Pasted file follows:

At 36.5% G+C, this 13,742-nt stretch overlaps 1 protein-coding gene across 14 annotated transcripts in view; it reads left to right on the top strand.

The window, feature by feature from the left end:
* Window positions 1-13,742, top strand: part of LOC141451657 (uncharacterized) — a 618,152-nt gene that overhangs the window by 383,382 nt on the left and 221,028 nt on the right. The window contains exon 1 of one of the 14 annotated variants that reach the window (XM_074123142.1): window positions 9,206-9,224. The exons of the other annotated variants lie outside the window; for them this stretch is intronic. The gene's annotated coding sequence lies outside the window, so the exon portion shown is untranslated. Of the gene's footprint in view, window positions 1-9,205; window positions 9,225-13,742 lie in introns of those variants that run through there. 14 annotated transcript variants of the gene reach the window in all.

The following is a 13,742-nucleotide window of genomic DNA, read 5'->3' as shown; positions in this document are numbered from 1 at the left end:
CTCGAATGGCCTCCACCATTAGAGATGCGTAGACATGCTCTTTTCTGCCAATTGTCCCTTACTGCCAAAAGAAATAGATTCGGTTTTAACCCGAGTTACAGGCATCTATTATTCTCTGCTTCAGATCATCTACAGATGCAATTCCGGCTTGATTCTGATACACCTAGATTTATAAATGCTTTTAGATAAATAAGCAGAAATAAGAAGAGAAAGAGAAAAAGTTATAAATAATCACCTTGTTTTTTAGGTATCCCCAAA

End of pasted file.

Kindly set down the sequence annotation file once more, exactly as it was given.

At 36.5% G+C, this 13,742-nt stretch overlaps 1 protein-coding gene across 14 annotated transcripts in view; it reads left to right on the top strand.

The window, feature by feature from the left end:
* Window positions 1-13,742, top strand: part of LOC141451657 (uncharacterized) — a 618,152-nt gene that overhangs the window by 383,382 nt on the left and 221,028 nt on the right. The window contains exon 1 of one of the 14 annotated variants that reach the window (XM_074123142.1): window positions 9,206-9,224. The exons of the other annotated variants lie outside the window; for them this stretch is intronic. The gene's annotated coding sequence lies outside the window, so the exon portion shown is untranslated. Of the gene's footprint in view, window positions 1-9,205; window positions 9,225-13,742 lie in introns of those variants that run through there. 14 annotated transcript variants of the gene reach the window in all.

The following is a 13,742-nucleotide window of genomic DNA, read 5'->3' as shown; positions in this document are numbered from 1 at the left end:
CTCGAATGGCCTCCACCATTAGAGATGCGTAGACATGCTCTTTTCTGCCAATTGTCCCTTACTGCCAAAAGAAATAGATTCGGTTTTAACCCGAGTTACAGGCATCTATTATTCTCTGCTTCAGATCATCTACAGATGCAATTCCGGCTTGATTCTGATACACCTAGATTTATAAATGCTTTTAGATAAATAAGCAGAAATAAGAAGAGAAAGAGAAAAAGTTATAAATAATCACCTTGTTTTTTAGGTATCCCCAAA